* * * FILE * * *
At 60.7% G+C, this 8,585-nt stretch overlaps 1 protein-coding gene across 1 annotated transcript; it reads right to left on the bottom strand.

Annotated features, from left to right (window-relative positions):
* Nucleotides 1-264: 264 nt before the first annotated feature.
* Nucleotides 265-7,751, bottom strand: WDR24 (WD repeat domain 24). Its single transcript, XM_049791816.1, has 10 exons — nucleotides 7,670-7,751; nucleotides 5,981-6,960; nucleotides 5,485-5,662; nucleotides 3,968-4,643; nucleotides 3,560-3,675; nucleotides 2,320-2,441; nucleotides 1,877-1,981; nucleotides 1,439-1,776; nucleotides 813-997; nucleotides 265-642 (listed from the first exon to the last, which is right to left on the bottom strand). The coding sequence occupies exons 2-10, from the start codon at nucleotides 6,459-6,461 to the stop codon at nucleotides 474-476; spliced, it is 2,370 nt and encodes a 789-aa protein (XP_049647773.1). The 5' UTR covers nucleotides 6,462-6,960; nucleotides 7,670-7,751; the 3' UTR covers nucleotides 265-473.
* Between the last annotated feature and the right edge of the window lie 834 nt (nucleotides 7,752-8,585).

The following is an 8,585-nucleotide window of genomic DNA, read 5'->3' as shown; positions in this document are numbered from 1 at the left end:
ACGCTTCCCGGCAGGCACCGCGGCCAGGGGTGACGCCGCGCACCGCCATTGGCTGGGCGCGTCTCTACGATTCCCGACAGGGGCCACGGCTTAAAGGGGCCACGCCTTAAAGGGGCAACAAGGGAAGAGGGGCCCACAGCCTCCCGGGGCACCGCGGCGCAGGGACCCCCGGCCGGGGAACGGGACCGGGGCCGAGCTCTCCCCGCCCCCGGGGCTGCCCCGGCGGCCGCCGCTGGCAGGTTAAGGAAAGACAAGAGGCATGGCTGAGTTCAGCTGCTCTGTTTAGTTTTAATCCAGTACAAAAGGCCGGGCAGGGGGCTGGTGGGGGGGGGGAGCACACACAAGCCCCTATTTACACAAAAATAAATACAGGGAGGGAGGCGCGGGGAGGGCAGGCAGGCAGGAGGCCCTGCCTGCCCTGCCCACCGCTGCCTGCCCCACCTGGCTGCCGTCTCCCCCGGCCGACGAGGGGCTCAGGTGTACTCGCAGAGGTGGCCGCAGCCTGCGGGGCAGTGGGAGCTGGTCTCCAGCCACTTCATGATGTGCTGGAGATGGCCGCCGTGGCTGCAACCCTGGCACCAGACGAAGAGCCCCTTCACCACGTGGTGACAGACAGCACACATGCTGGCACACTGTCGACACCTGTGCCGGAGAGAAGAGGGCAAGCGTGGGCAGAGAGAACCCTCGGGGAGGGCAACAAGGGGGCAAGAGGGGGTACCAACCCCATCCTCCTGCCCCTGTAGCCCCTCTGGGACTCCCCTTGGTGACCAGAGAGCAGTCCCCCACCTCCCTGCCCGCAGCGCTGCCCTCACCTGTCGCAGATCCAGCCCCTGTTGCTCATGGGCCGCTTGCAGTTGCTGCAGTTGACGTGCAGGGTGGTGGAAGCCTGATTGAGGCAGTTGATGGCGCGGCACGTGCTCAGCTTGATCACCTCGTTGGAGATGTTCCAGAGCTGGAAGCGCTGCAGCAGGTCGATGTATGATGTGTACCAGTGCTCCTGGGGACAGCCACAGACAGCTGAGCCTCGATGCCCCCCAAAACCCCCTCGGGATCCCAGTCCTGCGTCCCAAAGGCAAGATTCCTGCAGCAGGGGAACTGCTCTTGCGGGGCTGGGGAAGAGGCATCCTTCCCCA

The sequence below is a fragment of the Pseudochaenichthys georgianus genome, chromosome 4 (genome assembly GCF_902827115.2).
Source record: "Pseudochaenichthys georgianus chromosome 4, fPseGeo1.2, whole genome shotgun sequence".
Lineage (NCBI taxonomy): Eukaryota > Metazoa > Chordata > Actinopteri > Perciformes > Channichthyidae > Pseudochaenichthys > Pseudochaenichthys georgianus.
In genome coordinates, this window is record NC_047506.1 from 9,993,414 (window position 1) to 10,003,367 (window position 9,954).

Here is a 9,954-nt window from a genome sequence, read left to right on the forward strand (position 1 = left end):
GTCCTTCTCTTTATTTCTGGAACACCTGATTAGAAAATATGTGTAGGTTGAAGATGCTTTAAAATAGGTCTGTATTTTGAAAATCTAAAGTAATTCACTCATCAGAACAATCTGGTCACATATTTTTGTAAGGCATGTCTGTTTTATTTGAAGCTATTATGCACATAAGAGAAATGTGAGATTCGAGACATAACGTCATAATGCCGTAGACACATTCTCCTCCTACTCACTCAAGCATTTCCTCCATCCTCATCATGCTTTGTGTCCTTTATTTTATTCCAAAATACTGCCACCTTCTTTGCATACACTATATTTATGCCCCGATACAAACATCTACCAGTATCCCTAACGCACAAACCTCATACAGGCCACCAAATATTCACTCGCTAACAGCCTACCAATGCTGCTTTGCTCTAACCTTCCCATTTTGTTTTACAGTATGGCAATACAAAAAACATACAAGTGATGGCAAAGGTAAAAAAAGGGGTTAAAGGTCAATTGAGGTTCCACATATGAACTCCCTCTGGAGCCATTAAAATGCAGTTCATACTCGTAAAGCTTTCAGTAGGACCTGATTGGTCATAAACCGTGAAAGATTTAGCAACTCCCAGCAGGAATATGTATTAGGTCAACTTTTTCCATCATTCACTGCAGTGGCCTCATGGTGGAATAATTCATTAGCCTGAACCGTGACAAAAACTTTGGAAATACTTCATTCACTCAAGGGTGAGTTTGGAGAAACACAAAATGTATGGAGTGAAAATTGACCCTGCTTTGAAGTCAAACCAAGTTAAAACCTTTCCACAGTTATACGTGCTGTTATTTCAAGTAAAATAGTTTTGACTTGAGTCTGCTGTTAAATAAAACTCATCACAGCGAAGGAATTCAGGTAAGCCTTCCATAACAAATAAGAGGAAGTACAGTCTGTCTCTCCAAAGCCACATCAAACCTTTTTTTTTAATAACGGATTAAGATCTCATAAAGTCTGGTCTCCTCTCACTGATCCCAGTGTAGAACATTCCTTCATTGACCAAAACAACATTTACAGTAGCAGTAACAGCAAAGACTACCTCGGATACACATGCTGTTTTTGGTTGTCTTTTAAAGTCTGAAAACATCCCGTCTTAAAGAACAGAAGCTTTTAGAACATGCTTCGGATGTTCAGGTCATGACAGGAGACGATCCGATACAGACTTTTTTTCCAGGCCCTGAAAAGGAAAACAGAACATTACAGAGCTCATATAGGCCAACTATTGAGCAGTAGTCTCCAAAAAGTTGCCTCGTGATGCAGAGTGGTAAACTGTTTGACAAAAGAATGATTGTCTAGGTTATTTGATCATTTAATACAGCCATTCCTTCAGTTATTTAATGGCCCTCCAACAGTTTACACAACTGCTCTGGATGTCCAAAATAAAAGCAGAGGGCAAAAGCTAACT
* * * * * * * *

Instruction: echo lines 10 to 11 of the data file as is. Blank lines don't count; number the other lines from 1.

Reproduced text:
Lineage (NCBI taxonomy): Eukaryota > Metazoa > Chordata > Actinopteri > Perciformes > Channichthyidae > Pseudochaenichthys > Pseudochaenichthys georgianus.
In genome coordinates, this window is record NC_047506.1 from 9,993,414 (window position 1) to 10,003,367 (window position 9,954).